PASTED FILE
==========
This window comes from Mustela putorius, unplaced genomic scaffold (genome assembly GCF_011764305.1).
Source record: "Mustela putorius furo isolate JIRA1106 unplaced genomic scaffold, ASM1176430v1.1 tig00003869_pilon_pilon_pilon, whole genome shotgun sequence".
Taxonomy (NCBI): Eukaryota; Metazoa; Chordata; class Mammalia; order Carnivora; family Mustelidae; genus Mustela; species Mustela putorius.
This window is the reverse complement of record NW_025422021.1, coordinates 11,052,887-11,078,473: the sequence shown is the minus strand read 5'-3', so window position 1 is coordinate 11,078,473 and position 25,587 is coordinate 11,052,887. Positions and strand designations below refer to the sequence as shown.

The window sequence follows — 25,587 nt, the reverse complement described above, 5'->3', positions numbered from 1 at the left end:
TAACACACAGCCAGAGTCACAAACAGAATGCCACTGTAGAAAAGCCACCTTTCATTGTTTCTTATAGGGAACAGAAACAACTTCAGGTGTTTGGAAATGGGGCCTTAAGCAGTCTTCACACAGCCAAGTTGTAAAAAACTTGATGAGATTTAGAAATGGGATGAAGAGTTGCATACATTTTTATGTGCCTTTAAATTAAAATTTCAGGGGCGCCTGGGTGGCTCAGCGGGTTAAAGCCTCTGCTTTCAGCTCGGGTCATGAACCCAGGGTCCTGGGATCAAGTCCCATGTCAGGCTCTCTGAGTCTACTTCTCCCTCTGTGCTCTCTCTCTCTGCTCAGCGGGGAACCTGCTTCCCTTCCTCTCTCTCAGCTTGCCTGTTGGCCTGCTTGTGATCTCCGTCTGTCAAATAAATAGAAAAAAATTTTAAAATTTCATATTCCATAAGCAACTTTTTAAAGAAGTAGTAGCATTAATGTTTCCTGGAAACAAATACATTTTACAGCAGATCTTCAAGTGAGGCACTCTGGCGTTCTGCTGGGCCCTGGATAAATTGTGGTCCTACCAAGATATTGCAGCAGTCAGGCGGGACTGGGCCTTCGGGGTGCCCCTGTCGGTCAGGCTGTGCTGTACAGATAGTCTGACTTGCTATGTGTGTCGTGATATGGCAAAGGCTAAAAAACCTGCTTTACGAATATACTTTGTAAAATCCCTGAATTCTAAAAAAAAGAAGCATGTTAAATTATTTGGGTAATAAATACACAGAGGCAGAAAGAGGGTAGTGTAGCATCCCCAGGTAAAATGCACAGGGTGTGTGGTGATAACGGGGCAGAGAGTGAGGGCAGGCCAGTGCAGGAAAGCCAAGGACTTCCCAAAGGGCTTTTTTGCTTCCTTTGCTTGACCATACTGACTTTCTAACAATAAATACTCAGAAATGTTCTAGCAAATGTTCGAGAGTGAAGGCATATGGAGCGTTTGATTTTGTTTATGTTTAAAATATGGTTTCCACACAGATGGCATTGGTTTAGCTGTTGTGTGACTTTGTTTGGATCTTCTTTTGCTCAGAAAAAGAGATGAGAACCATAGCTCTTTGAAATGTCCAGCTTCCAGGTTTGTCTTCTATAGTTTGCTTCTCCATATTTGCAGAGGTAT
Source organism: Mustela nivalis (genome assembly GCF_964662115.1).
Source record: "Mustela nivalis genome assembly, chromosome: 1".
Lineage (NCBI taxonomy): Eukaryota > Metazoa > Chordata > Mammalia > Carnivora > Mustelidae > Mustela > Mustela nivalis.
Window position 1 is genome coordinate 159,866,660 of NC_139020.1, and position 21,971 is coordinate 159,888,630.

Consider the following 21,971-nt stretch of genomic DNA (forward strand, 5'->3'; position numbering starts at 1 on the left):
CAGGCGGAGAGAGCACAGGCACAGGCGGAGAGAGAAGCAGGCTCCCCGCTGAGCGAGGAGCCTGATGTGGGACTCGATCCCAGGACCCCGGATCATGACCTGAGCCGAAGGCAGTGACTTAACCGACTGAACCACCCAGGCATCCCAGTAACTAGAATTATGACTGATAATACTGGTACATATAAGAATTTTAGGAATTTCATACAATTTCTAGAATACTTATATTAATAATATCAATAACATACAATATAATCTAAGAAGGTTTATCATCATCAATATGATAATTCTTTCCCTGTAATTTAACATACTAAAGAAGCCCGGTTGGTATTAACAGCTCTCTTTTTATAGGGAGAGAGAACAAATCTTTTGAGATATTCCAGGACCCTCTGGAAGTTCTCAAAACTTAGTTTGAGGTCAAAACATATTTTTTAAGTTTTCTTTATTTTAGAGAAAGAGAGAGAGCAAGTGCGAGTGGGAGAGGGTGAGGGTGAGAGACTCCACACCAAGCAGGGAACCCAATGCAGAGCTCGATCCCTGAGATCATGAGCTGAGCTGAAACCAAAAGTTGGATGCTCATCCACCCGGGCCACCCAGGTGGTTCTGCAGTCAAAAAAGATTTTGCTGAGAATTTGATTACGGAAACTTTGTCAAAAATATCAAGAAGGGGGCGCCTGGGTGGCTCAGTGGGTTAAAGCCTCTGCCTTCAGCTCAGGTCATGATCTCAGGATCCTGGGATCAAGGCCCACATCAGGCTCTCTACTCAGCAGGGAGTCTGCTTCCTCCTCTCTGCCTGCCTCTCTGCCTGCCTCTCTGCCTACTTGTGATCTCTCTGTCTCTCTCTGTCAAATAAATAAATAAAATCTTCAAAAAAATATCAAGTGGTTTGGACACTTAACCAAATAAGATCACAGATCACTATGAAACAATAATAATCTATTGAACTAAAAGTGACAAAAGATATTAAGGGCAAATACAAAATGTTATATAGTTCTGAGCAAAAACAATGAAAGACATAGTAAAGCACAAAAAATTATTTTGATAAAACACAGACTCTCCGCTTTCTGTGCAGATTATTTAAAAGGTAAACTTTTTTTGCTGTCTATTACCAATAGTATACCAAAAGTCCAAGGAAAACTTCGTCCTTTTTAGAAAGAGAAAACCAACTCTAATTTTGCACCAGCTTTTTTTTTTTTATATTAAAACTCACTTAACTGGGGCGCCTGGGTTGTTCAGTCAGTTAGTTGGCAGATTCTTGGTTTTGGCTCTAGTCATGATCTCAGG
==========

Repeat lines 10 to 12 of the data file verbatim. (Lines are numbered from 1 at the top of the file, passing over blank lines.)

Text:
Window position 1 is genome coordinate 159,866,660 of NC_139020.1, and position 21,971 is coordinate 159,888,630.

Consider the following 21,971-nt stretch of genomic DNA (forward strand, 5'->3'; position numbering starts at 1 on the left):
CAGGCGGAGAGAGCACAGGCACAGGCGGAGAGAGAAGCAGGCTCCCCGCTGAGCGAGGAGCCTGATGTGGGACTCGATCCCAGGACCCCGGATCATGACCTGAGCCGAAGGCAGTGACTTAACCGACTGAACCACCCAGGCATCCCAGTAACTAGAATTATGACTGATAATACTGGTACATATAAGAATTTTAGGAATTTCATACAATTTCTAGAATACTTATATTAATAATATCAATAACATACAATATAATCTAAGAAGGTTTATCATCATCAATATGATAATTCTTTCCCTGTAATTTAACATACTAAAGAAGCCCGGTTGGTATTAACAGCTCTCTTTTTATAGGGAGAGAGAACAAATCTTTTGAGATATTCCAGGACCCTCTGGAAGTTCTCAAAACTTAGTTTGAGGTCAAAACATATTTTTTAAGTTTTCTTTATTTTAGAGAAAGAGAGAGAGCAAGTGCGAGTGGGAGAGGGTGAGGGTGAGAGACTCCACACCAAGCAGGGAACCCAATGCAGAGCTCGATCCCTGAGATCATGAGCTGAGCTGAAACCAAAAGTTGGATGCTCATCCACCCGGGCCACCCAGGTGGTTCTGCAGTCAAAAAAGATTTTGCTGAGAATTTGATTACGGAAACTTTGTCAAAAATATCAAGAAGGGGGCGCCTGGGTGGCTCAGTGGGTTAAAGCCTCTGCCTTCAGCTCAGGTCATGATCTCAGGATCCTGGGATCAAGGCCCACATCAGGCTCTCTACTCAGCAGGGAGTCTGCTTCCTCCTCTCTGCCTGCCTCTCTGCCTGCCTCTCTGCCTACTTGTGATCTCTCTGTCTCTCTCTGTCAAATAAATAAATAAAATCTTCAAAAAAATATCAAGTGGTTTGGACACTTAACCAAATAAGATCACAGATCACTATGAAACAATAATAATCTATTGAACTAAAAGTGACAAAAGATATTAAGGGCAAATACAAAATGTTATATAGTTCTGAGCAAAAACAATGAAAGACATAGTAAAGCACAAAAAATTATTTTGATAAAACACAGACTCTCCGCTTTCTGTGCAGATTATTTAAAAGGTAAACTTTTTTTGCTGTCTATTACCAATAGTATACCAAAAGTCCAAGGAAAACTTCGTCCTTTTTAGAAAGAGAAAACCAACTCTAATTTTGCACCAGCTTTTTTTTTTTTATATTAAAACTCACTTAACTGGGGCGCCTGGGTTGTTCAGTCAGTTAGTTGGCAGATTCTTGGTTTTGGCTCTAGTCATGATCTCAGG